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The Legacy of Councilman Rufus Stewart Celebrating City of McDonough 200 Years

Updated: May 25

"I'm Not Looking For A Name, My Momma Named me Rufus Stewart Long Time Ago! She Gave Me A Name! I Do It Because I Love The Community!- Councilman Rufus Stewart

written & interview by Michael Brown

   Game Changers Magazine: It's always good to sit down with a jem of the community, an asset of the community in all the great things you’ve done in the community.  You have a park named after you, you work with the youth of the community, you serve on the deacon board at Shiloh Baptist church, you’re also a city councilman of the city of McDonough.  Tell us who Rufus Stewart is and how you got started on this journey.

RS:  Rufus Stewart on that journey its been a long journey, actually I got started in the ninth grade at the Henry County Senior High School. Mrs. Reese was my language arts teacher, we were in class one day and she asked what I wanted to be and to write a paper telling what I wanted to be; I politely said I want to be the president and she said are you sure and I said yes.

She was in charge of student council advisor and I wasn’t on that board, but Shirley Fletcher and myself volunteered to be a voice for our students. We took that journey on and from that journey I was interested in leadership.  I was VP of the tri high why Christian club in the school.  In 1989 I ran for justice of peace, which I lost and the next four years came around and city council time and I ran and won.  Mr. Edward head (bless his soul) told me when you win city council its going be up to you to say when it's over and believe it or not this November marks 35 years I still serve with pride, I take this very seriously, I look at my neighbors and the community, I want to make a difference in our community and our young people.

Game Changers Magazine: You talk about being in your church (Shiloh Baptist Church) and they’ve transitioned into using your platforms working with the youth, tell us what that transition was like building a youth center for Shiloh and it connecting with your vision to reach the youth in the community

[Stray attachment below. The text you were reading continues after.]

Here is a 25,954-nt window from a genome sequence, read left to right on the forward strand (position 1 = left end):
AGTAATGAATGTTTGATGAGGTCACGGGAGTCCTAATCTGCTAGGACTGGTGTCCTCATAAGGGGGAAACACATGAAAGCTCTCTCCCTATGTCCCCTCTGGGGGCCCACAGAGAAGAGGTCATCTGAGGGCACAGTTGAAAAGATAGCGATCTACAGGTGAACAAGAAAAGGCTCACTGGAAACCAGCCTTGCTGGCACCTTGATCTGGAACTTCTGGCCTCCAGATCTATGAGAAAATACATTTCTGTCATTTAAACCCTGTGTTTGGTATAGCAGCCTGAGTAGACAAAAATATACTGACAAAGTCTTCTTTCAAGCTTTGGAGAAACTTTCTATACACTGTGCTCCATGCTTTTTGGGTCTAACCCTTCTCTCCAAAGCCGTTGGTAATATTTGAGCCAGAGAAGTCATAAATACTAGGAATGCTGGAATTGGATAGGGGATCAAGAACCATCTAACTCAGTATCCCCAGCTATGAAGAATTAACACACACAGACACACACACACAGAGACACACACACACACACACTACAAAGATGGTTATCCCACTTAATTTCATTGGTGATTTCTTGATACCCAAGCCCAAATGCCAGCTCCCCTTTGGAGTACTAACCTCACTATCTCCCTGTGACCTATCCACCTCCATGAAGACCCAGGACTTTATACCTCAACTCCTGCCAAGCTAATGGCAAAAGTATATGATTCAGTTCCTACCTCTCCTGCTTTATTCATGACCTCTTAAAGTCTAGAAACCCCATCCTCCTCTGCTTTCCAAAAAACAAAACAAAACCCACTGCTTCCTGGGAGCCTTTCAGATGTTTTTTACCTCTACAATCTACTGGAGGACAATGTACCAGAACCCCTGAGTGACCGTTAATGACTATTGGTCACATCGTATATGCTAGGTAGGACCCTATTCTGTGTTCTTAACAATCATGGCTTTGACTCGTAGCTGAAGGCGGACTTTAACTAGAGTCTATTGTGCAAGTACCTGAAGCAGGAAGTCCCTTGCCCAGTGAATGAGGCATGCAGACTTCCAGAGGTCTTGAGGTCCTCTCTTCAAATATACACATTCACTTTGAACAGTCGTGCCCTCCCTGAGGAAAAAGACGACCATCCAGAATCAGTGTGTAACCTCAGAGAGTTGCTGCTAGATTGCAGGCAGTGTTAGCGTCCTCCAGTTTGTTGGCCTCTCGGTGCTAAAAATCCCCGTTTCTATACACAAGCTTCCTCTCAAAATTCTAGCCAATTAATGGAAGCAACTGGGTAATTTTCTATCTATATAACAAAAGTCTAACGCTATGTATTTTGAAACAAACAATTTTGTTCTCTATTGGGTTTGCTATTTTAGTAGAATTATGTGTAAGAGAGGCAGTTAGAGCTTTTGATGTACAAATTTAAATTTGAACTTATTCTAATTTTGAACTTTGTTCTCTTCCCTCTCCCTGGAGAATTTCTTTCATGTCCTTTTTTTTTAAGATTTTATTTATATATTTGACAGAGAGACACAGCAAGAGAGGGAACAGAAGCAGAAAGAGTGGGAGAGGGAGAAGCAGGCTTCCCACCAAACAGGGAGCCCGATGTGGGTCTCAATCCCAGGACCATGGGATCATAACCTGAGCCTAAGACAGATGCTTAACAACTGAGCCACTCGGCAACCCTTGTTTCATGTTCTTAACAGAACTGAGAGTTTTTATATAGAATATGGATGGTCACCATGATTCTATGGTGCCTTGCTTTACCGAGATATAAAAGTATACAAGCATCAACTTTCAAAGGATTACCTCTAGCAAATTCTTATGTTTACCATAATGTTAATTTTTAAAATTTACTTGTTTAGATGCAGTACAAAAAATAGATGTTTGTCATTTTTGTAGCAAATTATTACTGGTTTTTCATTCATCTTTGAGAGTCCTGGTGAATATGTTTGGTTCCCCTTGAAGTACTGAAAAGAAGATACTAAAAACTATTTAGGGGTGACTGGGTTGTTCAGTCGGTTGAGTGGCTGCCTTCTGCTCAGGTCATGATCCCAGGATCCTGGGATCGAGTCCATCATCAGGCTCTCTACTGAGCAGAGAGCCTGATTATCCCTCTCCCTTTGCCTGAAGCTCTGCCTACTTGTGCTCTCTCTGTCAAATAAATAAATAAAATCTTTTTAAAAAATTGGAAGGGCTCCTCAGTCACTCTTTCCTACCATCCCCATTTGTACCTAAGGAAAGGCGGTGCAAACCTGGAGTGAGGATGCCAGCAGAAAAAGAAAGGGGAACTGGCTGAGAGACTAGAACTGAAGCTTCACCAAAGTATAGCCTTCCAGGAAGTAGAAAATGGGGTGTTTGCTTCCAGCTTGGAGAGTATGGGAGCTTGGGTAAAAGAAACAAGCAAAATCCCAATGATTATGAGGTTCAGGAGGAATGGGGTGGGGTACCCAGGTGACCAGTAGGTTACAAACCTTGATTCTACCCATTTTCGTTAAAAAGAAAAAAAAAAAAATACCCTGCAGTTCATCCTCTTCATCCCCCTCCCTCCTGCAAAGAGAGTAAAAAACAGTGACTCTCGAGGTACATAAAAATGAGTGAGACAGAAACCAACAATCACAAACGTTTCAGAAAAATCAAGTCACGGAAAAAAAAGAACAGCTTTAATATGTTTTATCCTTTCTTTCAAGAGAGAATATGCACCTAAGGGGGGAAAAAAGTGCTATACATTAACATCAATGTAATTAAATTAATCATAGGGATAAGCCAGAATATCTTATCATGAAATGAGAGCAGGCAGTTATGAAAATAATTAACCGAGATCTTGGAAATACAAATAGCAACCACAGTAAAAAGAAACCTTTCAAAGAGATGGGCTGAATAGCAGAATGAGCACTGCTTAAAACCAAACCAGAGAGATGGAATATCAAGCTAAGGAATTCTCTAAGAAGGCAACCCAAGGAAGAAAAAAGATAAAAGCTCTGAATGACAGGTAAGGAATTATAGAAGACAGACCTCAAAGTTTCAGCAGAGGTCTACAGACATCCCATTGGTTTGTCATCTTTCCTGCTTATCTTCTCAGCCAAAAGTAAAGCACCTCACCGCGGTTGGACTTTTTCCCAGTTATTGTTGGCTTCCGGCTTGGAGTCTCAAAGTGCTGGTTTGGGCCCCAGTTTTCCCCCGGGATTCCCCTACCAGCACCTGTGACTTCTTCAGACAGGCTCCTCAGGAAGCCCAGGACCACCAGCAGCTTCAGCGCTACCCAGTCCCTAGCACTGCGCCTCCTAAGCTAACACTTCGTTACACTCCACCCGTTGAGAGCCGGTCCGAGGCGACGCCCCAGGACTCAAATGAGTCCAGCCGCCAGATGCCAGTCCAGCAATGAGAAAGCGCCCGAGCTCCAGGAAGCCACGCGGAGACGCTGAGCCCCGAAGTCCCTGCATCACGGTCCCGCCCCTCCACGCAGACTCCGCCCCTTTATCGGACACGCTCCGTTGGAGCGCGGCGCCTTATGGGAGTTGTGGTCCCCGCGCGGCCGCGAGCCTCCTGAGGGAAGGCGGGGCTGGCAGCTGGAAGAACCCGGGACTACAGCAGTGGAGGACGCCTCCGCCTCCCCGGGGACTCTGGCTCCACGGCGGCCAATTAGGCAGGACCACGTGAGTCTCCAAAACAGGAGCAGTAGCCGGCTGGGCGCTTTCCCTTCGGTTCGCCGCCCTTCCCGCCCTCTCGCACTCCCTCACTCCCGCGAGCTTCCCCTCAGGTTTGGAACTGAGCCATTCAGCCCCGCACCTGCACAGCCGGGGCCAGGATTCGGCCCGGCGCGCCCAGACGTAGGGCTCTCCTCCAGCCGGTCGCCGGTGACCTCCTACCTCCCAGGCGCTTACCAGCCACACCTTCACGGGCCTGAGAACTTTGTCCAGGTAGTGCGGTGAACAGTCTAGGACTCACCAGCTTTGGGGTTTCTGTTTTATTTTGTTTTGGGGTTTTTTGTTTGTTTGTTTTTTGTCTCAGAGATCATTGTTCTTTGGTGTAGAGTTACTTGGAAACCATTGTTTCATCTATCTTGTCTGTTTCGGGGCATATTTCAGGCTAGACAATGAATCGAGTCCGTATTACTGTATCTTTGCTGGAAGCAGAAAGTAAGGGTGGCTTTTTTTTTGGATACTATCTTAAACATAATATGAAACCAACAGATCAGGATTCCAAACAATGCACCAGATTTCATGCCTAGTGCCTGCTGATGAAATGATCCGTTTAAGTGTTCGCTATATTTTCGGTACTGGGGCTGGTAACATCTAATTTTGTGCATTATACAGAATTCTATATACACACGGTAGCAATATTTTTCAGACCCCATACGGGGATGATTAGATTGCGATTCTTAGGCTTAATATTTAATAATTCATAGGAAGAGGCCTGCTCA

RS: I started with youth as a Boy Scout troop master; I study the youth and see how I can help them better themselves, I simply show up as an example.  I had a meeting at city hall with Mayor Vincent when the city council made a motion to make the park with my name Rufus Stewart Park.  I do it because I love what I do for the children & the community.  I’m always looking to reach back and make sure no one is left behind.

Game Changers Magazine: Located in Blacksville GA, this region has a stereotype of troubled youth and resources are dumped here with different organizations, but you’ve actually lived and grown up there.  Tell us about this park

RS:  Simply Street called Blacksville, my aunt lived next door to the precinct, we stayed right in that area in a two-room house.  I never knew I’d be standing in that same neighborhood.  I see people all the time, I go sit and have conversations with them, I go to the basketball court and talk with the young people.  I ask myself the same question, “What do you want to be in life?”

councilman Rufus Stewart, city of McDonough we’re celebrating 200 years of the city of McDonough.

Game Changers Magazine: You were talking about serving in the community; give us some of the history & experiences of Phillips drive, Simpson Street and that area.

RS: I really grew up on Carver road, I used to be portrayed as a preacher, we were family & friends, and we respected one another and controlled our manners & issues.  On Phillips Drive every Sunday afternoon we’d play baseball, football, whatever.  On Carver road, I became a businessman, Stewart candy shop.  Mr. John Glen & Mr. Nellis taught me how to do income tax & be a businessman.